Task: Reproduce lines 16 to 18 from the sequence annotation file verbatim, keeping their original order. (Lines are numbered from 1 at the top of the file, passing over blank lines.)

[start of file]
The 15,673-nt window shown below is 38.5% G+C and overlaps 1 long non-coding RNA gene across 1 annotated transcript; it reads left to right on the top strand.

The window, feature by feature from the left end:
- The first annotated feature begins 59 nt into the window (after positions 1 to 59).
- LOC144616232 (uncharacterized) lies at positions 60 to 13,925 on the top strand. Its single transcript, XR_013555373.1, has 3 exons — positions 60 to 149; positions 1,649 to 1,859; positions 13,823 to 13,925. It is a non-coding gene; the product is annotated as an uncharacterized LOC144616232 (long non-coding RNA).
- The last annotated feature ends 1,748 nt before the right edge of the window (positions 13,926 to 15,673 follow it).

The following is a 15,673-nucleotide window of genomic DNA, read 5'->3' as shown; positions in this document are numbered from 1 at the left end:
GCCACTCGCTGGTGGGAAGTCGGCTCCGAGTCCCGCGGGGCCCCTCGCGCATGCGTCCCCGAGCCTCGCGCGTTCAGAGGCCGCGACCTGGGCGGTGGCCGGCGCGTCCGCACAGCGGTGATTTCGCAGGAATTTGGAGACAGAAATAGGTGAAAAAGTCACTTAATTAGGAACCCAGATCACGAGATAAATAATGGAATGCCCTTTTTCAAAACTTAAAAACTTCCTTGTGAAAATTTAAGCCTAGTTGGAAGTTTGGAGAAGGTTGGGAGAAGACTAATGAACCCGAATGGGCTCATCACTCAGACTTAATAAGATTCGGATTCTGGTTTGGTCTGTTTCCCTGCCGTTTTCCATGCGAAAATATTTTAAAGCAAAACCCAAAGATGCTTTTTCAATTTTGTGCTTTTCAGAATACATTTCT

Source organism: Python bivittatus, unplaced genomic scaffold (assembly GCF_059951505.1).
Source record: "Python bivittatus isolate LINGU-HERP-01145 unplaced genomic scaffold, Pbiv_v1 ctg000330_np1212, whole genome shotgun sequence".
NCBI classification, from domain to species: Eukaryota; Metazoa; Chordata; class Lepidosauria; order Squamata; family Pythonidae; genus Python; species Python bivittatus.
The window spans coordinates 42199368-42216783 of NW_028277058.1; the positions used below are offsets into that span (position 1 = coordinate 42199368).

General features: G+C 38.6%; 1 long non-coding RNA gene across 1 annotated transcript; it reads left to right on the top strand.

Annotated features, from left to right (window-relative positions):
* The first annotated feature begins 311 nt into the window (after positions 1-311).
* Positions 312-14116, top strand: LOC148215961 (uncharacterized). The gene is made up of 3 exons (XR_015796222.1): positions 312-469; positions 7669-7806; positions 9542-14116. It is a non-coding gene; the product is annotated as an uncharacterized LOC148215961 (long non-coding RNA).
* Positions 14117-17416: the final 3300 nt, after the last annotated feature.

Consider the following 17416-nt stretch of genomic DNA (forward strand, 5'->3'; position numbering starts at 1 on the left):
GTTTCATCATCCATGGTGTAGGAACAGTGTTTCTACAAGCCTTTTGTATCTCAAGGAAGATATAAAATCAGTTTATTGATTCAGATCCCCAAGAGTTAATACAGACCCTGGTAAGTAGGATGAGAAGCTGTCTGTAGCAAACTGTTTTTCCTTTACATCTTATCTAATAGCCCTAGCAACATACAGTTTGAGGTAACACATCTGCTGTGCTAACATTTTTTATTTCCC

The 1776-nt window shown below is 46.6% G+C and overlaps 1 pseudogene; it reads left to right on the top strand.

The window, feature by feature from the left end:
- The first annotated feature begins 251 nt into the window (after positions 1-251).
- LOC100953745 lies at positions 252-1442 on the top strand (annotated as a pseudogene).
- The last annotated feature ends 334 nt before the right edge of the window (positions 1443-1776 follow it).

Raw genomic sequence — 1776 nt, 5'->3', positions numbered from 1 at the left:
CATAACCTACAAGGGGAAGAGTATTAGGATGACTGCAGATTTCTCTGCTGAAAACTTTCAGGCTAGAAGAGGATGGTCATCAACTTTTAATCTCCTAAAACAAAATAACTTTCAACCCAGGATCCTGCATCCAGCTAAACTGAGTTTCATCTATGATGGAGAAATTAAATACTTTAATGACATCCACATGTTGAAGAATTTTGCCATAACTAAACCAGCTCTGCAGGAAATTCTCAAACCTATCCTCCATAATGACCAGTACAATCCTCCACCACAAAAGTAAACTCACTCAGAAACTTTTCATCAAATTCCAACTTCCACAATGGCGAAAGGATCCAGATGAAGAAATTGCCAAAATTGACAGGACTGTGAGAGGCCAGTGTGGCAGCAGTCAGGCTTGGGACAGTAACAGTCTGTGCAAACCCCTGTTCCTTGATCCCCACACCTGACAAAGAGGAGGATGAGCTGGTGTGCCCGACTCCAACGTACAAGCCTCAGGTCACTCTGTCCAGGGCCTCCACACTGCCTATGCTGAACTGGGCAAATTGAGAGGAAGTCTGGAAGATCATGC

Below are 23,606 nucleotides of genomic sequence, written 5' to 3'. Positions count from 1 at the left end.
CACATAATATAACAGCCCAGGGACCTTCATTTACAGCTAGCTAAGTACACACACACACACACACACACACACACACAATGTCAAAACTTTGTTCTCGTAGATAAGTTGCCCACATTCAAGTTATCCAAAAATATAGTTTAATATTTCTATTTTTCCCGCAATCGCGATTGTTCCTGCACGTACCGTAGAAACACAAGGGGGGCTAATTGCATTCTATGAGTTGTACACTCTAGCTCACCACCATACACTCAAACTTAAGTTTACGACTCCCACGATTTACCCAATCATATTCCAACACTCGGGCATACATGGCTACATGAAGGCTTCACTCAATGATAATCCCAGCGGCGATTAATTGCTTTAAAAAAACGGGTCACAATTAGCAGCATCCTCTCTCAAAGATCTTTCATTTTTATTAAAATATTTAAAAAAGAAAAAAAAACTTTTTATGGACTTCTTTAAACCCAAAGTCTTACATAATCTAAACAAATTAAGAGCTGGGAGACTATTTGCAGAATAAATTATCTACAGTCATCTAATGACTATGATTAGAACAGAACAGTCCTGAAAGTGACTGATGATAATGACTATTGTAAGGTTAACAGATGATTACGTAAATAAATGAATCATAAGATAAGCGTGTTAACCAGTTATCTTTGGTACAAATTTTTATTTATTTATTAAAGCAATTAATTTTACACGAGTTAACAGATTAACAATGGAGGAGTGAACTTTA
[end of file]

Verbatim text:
* Positions 14117-17416: the final 3300 nt, after the last annotated feature.

Consider the following 17416-nt stretch of genomic DNA (forward strand, 5'->3'; position numbering starts at 1 on the left):
GTTTCATCATCCATGGTGTAGGAACAGTGTTTCTACAAGCCTTTTGTATCTCAAGGAAGATATAAAATCAGTTTATTGATTCAGATCCCCAAGAGTTAATACAGACCCTGGTAAGTAGGATGAGAAGCTGTCTGTAGCAAACTGTTTTTCCTTTACATCTTATCTAATAGCCCTAGCAACATACAGTTTGAGGTAACACATCTGCTGTGCTAACATTTTTTATTTCCC